While in law school, he founded Young Americans for Freedom, which became a leading force among conservative ideologues on college campuses in the 1960s. Along the way, he met Carol Dawson, the daughter of an Indiana newspaperman-turned-publicist for Sen. Homer Capehart (R-Ind.). They were married in 1960, and now have four children.

Bauman's break into national politics came at the expense of another personal tragedy, the suicide of Rep. William O. Mills, who shot himself in 1973 after it was disclosed that Mills had accepted illegal campaign contributions, filtered to him from the Nixon White House.

Once Bauman arrived in the House, he quickly assumed the self-appointed role of watchdog, filling the void left by the retirement of Iowa's legendary H. R. Gross. The irreverent freshman member, looking owlish in horn-rimmed glasses and three-piece suits that guarded his girth, soon gained the attention, if not the respect, of his colleagues, because of his knowledge of the rules and his almost total absence of humility in employing parliamentary technicalities to attack even the most revered member of the House.

To Bauman, those actions were essential to carry out his mission, as described by the 19th century British philosopher, John Stuart Mill, who wrote that "the proper office of a representative assembly is to watch and control that government."

To which Bauman has added his own caustic credo: "Anytime the House is in session, America is in danger."

In the past seven years, Bauman has honed his skills to the point that he has been called, among other less praisworthy names, "Acting Speaker."

Even in the wake of this month's disclosures, Rep. Paul N. McCloskey Jr. (R-Calif.), one of the GOP's most liberal members, calls Bauman "the most contributing member of the House the last two years." McCloskey added that when he met liberal Democratic Rep. John Burton in San Francisco this week, the topic of Bauman inevitably came up, and Burton said, "It's a tragedy. He's the only member on your side who keeps our leadership honest."

McCloskey credits Bauman with "single-handedly saving the nation $600 million a year" by forcing a recorded vote on cargo-preference legislation that Speaker O'Neil had ruled carried on a voice vote. It lost when members had to stand up and be counted on what McCloskey critized as "a deal Carter had cut with the maritime unions."

As to charges that Bauman has been a hypocrite for posturing on the House floor as an advocate of traditional family values while living a secret life in the boozy shadows of Washington's gay community, Rep. Henry Hyde (R-Ill.) offers an analogy.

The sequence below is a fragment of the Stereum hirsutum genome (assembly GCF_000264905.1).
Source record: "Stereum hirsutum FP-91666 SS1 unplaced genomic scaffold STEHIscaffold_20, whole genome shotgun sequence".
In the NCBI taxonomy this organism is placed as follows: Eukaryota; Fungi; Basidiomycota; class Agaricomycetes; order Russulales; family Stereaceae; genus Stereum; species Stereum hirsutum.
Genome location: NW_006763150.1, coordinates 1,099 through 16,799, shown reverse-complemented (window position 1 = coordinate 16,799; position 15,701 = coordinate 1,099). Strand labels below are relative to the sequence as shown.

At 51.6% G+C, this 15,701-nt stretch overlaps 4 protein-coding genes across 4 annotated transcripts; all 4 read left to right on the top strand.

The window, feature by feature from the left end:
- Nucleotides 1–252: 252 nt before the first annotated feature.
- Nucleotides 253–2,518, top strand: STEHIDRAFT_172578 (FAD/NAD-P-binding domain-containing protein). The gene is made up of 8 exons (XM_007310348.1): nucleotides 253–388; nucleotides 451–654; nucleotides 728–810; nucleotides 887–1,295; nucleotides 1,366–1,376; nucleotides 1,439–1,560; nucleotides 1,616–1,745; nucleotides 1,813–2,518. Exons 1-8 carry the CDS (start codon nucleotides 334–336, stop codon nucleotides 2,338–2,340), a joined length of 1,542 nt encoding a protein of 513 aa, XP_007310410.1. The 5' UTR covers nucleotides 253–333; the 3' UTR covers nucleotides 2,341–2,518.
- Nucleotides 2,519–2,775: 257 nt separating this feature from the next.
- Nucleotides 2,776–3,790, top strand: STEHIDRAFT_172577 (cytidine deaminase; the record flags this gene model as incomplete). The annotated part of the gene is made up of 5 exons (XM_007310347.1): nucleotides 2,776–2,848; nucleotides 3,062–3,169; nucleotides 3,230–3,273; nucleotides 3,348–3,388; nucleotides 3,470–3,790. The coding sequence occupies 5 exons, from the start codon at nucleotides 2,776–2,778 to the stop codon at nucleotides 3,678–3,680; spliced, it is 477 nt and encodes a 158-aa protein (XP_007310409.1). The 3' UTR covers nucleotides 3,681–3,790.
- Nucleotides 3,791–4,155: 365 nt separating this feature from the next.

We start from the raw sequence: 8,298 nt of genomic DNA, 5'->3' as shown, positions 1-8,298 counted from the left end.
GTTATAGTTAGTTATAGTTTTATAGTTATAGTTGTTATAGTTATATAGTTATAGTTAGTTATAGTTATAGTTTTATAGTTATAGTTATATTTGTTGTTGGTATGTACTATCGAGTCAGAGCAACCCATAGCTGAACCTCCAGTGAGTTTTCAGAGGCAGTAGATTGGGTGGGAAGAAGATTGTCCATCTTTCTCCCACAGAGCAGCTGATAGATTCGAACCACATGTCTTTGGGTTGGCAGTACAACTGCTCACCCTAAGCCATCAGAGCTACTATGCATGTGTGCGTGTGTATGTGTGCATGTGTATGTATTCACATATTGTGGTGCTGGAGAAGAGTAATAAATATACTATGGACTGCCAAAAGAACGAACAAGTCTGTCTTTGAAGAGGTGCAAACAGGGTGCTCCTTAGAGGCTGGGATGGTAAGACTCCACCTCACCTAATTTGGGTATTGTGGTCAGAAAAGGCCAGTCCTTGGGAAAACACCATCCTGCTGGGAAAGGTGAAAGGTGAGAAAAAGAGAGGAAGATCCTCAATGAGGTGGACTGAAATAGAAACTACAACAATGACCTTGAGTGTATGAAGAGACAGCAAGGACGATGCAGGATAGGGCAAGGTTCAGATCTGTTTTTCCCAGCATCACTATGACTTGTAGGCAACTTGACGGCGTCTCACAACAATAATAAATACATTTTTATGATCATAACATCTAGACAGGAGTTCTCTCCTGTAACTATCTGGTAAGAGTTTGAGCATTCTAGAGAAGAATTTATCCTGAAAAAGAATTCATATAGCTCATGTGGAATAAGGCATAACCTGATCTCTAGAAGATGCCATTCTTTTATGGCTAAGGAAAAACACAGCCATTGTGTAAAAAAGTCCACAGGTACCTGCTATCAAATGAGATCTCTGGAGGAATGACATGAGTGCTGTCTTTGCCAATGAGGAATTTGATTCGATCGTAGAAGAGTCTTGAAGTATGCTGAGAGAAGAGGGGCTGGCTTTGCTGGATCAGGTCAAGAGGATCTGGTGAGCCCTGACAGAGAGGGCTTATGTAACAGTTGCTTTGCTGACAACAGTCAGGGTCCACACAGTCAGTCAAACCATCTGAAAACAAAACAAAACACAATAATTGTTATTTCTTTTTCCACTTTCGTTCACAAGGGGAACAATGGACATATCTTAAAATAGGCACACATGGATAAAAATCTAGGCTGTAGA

"I'm overweight," Hyde acknowledges, "but I can give a helluva speech on the problems of overeating, and be very sincere, and still not be able to live up" to his words. Because Bauman "firmly believes in those moral postulates he has spoken about, it is all the more painful to fall," added his friend Hyde.

Still, even Bauman's staunchest defenders concede that, as McCloskey put it, "if Bauman's enthusiasm for criticism is dimmed, that's good. If the hypocrisy of breaching Christanity and morality is accompanied by a little humility, that's all the better."

But back on the Eastern Shore, there is a general sense among many of those who admired Bauman for his black-and-white moral stance that "he has deceived us," as Pocomoke City business-woman Olive Lippoldt said, that he was "living two lives." Some call Bauman a hypocrite, but indeed the three-term congressman reiterated in his first public appearance after his legal encounter that he is a man who thinks "there are things that are right and wrong. I have done wrong, but those standards have to be upheld."

Others question Bauman's assertion that he is an alcoholic, calling it, as one Easton shore owner did, a "subterfuge."

But for all those condemning Bauman there seem to be just as many willing to praise and forgive.

At a Maryland Right to Life convention north of Baltimore, John Sions clasped Bauman's hand heartily and said, "For what you've done for us, we'll never be able to repay you." After a keynote speech by Bauman at a Potomac River conference in southern Maryland, lawyer Henry Stetina paused to have his picture taken with the congressman and told him, "I want to shake hands with a man of great personal courage."

Back in Easton, at Trader's Drugs, where the morning coffee crowd was shocked into silence three weeks ago by the headline: "Bauman Faces D.C. Sex Charge; Admits He's An Alcoholic, the election is still a tossup. "When it first happened, I said I would never vote for the that man," a local businessman said last week. "Now I am still leaning against him, but I don't know. I wonder. Guess I won't know til I walk into the voting booth."